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Rediff.com  » News » Are you a selfie addict? 10 landmarks you CAN'T visit

Are you a selfie addict? 10 landmarks you CAN'T visit

July 08, 2015 09:04 IST

What’s a day spent at an iconic destination without a selfie, right? They have become a way of life; even the Pope couldn’t escape one! But not all appreciate the addiction.

Some popular tourist hotspots do not allow the pic stick, while others have banned the selfie outright. Here are some famous ‘no braggie’ zones.

Sydney Opera House

Actor Arnold Schwarzenegger takes a selfie in front of the Sydney Opera House. Photograph: David Gray/Reuters

The crackdown on the "wand of Narcissus" continues. Sydney’s Opera House is the latest to join the anti-selfie stick brigade.

A spokeswoman for the Sydney Opera House said that taking photos during performances is prohibited. But they do permit visitors to indulge outside the iconic building and in the foyers.

Disneyland

Singer Ariana Grande gives Mickey Mouse a kiss at Disneyland in Florida. Photograph: Chloe Rice/Disney Parks via Getty Images

The happiest place on Earth made quite a few unhappy with a ban on the selfie stick.

The prohibition was imposed from June end because of the growing concern for crowd safety. A rollercoaster at California’s Disneyland was halted after a reveller pulled out the selfie stick. The ride was close for an hour.

There were a number of incidents that preceded that one.

Hey, but don’t frown. Selfies are still allowed at Disneyland. :) :)

White House

Tourist Li Cheng on vacation from Taiwan takes a selfie of himself standing in front of the White House. Photograph: Mark Wilson/Getty Images

The White House ended its 40-year-old ban on photos and cameras.

First Lady Michelle Obama announced the change on her official Instagram as she ripped up a White House sign that read, “No photos or social media allowed.”

But of course it came with a rider. While phones are now allowed, the selfie stick is a strict no no.

Pamplona, Spain

A participant attempts to take a selfie during the bull run. Photograph: Beck Diefenbach/Reuters

Which is the most reckless selfie ever? Definitely, the one clicked during Pamplona’s famous ‘running of the bulls’ festival.

The picture of a fearless runner holding up his phone while being chased by raging bulls went viral last year. He was fined $4100 (Rs 2.6 lakh).

Rightly, selfies have been banned by organisers of the death-defying run. And none should complain.

Mecca, Saudi Arabia

A Muslim pilgrim prays as another takes a selfie at the Grand Mosque during the pilgrimage of Mecca. Photograph: Amr Abdallah Dalsh/Reuters

A Muslim pilgrim prays as another takes a photo with his mobile phone at the Grand Mosque during Tawaf al-Wadaa (Farewell Tawaf) on the last day of the annual haj pilgrimage in the holy city of Mecca. Photograph: Amr Abdallah Dalsh/Reuters

Even the pious Mecca pilgrims couldn’t escape the narcissistic selfie fever. The #HajjSelfie was a hit on social media last year, but it didn’t go down well with Muslim clerics.        

They issued a warning against people taking selfies in Mecca saying they ‘defy the wish of our Prophet’. 

New York zoos


The tiger selfies were notorious on Tinder. Photograph: @tinderguyswithtigers/Instagram

It is illegal to take a selfie with the big cats in New York.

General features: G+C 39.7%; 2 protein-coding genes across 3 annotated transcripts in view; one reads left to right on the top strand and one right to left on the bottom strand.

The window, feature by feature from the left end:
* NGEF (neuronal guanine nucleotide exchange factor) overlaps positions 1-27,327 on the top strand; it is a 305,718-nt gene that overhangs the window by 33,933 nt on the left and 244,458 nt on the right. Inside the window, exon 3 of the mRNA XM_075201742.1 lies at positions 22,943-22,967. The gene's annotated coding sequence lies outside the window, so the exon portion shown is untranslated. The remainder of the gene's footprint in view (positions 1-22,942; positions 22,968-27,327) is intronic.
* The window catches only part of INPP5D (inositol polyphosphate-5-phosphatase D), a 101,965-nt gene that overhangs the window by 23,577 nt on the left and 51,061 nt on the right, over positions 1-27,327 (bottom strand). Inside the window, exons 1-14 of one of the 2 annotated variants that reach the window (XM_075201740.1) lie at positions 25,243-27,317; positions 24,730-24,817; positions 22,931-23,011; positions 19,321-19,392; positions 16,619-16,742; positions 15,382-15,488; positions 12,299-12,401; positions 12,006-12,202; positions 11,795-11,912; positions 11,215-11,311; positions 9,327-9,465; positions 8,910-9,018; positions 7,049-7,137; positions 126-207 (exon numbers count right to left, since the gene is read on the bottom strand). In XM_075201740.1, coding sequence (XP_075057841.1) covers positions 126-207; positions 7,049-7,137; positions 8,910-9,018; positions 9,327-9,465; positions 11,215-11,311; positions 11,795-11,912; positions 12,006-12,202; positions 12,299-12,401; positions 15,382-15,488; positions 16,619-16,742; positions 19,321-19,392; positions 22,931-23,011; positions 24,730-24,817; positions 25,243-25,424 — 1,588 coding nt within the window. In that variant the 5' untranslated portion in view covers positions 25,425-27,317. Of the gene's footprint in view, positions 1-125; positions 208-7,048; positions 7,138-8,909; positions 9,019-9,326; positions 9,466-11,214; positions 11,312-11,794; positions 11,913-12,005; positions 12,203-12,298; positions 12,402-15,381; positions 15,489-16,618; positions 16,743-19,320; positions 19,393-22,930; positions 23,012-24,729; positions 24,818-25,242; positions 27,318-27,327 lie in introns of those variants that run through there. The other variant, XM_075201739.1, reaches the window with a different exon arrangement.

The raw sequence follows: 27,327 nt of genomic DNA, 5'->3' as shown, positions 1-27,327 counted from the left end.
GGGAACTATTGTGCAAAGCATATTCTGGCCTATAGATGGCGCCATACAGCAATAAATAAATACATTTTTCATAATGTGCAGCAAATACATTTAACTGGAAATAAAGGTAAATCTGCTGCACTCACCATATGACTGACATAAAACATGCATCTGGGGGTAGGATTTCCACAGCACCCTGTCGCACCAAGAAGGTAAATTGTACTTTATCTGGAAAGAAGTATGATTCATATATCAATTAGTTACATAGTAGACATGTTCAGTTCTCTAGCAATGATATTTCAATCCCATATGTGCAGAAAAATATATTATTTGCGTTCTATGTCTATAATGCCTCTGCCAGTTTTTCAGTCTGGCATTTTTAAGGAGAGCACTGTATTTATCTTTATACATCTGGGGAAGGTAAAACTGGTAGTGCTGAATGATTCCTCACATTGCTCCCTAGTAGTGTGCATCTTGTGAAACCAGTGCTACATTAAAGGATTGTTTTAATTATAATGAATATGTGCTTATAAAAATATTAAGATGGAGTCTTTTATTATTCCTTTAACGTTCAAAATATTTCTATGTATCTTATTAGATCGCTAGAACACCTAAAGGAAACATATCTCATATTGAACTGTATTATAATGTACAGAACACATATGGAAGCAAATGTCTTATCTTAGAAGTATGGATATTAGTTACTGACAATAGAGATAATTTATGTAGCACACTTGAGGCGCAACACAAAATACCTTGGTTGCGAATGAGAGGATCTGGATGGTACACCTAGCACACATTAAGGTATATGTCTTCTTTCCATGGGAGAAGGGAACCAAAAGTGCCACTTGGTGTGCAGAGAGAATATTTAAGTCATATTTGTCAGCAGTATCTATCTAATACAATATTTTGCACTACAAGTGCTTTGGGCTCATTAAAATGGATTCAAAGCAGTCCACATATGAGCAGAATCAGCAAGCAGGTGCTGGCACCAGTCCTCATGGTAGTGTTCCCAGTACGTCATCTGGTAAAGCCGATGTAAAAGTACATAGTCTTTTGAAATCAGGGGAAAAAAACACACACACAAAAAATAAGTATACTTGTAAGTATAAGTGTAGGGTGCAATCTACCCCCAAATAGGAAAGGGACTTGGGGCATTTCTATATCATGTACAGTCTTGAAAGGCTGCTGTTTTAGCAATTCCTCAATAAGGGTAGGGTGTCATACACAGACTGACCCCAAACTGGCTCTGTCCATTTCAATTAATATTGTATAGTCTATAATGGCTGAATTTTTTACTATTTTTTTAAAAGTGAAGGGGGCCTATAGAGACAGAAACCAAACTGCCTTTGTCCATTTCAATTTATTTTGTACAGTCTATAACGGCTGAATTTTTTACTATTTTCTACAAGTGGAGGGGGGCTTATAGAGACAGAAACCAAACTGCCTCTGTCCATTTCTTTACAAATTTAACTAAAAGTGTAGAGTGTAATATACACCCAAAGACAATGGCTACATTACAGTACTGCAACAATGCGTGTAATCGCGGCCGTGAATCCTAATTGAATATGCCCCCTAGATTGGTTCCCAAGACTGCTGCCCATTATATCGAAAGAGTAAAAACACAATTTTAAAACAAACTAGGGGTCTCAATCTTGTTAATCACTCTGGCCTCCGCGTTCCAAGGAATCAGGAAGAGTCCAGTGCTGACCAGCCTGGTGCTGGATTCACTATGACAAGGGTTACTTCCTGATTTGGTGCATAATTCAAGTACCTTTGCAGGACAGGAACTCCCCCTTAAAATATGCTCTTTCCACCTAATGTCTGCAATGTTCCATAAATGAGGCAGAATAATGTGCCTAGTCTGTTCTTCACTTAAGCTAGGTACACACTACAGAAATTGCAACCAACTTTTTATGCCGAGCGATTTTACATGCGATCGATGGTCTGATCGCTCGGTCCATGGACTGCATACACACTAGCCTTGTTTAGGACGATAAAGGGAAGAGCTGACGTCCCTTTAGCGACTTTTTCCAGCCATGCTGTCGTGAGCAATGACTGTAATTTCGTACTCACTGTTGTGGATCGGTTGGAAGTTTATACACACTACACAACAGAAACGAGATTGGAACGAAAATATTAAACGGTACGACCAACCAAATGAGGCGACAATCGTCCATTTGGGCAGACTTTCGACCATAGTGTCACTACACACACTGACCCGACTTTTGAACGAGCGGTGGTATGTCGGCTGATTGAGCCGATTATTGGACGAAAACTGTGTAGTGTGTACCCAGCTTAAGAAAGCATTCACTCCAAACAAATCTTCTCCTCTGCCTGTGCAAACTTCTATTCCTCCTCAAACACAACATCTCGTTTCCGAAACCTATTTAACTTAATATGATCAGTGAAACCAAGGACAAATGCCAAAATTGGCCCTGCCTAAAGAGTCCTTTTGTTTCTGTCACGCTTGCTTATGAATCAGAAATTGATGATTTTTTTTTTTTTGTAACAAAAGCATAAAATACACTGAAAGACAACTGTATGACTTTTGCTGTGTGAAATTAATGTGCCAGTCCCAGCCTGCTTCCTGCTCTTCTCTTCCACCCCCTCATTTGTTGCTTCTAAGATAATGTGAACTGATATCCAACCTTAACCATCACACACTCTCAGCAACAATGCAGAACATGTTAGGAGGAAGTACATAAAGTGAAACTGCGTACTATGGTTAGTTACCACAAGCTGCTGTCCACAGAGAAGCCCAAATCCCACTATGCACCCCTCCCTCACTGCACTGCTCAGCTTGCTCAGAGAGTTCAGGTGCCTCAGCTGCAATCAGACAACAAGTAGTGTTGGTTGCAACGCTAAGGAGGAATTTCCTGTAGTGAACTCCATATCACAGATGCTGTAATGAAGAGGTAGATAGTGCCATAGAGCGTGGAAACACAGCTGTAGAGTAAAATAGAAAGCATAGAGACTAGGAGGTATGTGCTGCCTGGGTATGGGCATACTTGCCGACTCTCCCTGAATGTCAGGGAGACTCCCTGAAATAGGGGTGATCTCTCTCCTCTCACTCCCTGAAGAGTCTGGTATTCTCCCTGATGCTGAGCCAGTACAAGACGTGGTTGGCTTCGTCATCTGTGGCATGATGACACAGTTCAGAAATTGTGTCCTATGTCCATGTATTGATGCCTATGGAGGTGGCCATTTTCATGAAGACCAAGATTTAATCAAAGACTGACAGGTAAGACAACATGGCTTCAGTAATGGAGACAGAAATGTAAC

A law was signed last August prohibiting posing for photos with a tigers, lion or any other beasts after “tiger selfies” became a rage on dating sites.

You may think of it as cool, but the flash may just annoy the animals.

Forbidden City, Beijing

A man takes a picture with his smartphone outside the Forbidden City. Photograph: Kevin Frayer/Getty Images

The selfie stick is forbidden here.

The 15 Century palace from which Chinese emperors ruled for hundreds of years has banished the device to protect its priceless relics.  

"Selfie sticks cause safety concerns, whether for tourists or the exhibits," Shen Lixia, deputy director of tourist reception at the museum, said according to China Daily. "It may touch the glass exhibition case and cause damage to the cultural relics."

National Gallery, London

A gallery assistant looks at two of Van Gogh's 'Sunflowers' which are on display at the National Gallery. Photograph:  Mary Turner/Getty Images

The National Gallery has joined New York’s Museum of Modern Art and the Smithsonian museums in Washington in banning the pic stick. “They are possibly quite dangerous to the art work,” art critic Brian Sewell told The Times

So if you were hoping for selfie with Van Gogh’s Sunflowers, you are out of luck.

Palace of Versailles, Paris

The entrance to the Chateau de Versailles with the statue of French King Louis XVI is seen in Versailles, near Paris. Photograph: Charles Platiau/Reuters

One of the most visited tourist attractions in France, the Palace of Versailles has banned the ubiquitous device from its premises.

Palace officials justified the new rule with the “need to protect artworks and other visitors”.  

The Colosseum, Rome

Nuns have a photograph taken in front of the Colosseum. Photograph: Dan Kitwood/Getty Images

The Romans want the selfie stick nowhere close to the historic Colosseum and you have American tourists to blame.

Two tourists from California were arrested in Rome after allegedly deciding to carve their initials into the wall of the Colosseum and then taking a selfie. No prize for guessing that soon followed the ban.

PS: Selfie sticks are also banned in South Korea, at the Wimbledon and Australian Open, London’s Emirates stadium, the tourist-laden Garoupe beach in France and Coachella and Lollapalooza music festivals.

Iran’s footballers have been warned against taking a selfie with female fans and so have been voters in London who take pictures at polling booths.   

Compiled by Gauri Ghadi